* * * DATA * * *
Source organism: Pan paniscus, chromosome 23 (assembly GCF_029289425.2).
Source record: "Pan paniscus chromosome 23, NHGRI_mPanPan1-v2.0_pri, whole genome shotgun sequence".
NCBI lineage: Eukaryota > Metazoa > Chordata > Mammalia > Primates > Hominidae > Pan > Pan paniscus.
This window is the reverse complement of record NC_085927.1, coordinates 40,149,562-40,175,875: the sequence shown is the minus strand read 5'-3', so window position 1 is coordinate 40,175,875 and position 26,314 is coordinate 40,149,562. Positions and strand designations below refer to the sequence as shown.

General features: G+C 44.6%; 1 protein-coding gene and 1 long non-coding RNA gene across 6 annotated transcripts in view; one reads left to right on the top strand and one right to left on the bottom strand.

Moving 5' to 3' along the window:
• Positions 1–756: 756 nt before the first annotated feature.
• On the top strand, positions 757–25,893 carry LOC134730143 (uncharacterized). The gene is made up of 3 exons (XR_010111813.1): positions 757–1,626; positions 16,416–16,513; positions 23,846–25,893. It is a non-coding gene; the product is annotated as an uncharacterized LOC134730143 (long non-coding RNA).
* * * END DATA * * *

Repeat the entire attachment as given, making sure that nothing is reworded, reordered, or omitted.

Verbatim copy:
Source organism: Pan paniscus, chromosome 23 (assembly GCF_029289425.2).
Source record: "Pan paniscus chromosome 23, NHGRI_mPanPan1-v2.0_pri, whole genome shotgun sequence".
NCBI lineage: Eukaryota > Metazoa > Chordata > Mammalia > Primates > Hominidae > Pan > Pan paniscus.
This window is the reverse complement of record NC_085927.1, coordinates 40,149,562-40,175,875: the sequence shown is the minus strand read 5'-3', so window position 1 is coordinate 40,175,875 and position 26,314 is coordinate 40,149,562. Positions and strand designations below refer to the sequence as shown.

General features: G+C 44.6%; 1 protein-coding gene and 1 long non-coding RNA gene across 6 annotated transcripts in view; one reads left to right on the top strand and one right to left on the bottom strand.

Moving 5' to 3' along the window:
• Positions 1–756: 756 nt before the first annotated feature.
• On the top strand, positions 757–25,893 carry LOC134730143 (uncharacterized). The gene is made up of 3 exons (XR_010111813.1): positions 757–1,626; positions 16,416–16,513; positions 23,846–25,893. It is a non-coding gene; the product is annotated as an uncharacterized LOC134730143 (long non-coding RNA).